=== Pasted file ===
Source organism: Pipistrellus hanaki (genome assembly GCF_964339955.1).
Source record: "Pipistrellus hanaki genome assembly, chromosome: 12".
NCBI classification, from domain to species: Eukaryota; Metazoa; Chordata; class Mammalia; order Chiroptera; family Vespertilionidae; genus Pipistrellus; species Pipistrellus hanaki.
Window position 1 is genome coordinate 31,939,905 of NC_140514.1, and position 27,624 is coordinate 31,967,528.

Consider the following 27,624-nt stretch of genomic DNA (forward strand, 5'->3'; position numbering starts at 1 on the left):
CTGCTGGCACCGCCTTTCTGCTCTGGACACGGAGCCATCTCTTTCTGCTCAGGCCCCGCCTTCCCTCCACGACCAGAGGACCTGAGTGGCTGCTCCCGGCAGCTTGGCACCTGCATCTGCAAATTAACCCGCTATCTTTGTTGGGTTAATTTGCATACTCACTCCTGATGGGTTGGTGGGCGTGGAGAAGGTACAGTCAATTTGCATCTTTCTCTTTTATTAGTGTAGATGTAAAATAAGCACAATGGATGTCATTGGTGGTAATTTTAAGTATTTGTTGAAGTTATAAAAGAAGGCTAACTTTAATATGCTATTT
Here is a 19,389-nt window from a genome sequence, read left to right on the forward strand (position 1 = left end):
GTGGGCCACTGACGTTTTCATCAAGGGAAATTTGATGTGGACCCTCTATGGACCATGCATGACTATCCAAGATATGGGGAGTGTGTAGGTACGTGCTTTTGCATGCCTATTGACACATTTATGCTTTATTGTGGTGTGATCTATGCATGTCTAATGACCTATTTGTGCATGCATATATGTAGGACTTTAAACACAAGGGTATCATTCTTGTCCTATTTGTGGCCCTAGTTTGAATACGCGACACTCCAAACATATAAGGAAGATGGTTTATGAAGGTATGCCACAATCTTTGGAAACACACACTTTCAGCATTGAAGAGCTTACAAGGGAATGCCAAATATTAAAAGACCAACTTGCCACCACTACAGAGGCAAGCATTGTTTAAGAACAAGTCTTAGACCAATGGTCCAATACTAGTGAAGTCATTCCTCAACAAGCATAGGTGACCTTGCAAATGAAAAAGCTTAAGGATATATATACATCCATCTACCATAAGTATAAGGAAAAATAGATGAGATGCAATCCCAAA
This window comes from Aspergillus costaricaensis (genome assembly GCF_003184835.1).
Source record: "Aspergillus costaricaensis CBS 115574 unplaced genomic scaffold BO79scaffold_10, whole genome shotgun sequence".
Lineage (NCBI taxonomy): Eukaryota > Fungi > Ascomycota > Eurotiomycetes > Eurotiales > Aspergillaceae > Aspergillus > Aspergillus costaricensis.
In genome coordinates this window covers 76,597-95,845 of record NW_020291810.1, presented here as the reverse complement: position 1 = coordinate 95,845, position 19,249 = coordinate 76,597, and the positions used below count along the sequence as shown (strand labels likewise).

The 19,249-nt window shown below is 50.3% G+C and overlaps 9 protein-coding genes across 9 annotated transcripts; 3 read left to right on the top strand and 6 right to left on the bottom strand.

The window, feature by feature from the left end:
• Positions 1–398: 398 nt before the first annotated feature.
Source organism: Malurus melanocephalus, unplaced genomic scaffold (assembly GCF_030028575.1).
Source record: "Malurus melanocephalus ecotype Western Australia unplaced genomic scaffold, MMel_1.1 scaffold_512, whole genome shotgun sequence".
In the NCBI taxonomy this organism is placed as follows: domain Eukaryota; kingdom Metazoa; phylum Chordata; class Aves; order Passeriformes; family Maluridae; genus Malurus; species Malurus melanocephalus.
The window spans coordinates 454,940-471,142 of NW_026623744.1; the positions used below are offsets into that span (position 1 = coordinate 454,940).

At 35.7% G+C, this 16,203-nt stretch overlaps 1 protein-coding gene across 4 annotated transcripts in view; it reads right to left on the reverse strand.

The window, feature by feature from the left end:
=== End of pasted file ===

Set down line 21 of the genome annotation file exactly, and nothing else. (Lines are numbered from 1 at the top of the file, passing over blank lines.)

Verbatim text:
The window, feature by feature from the left end: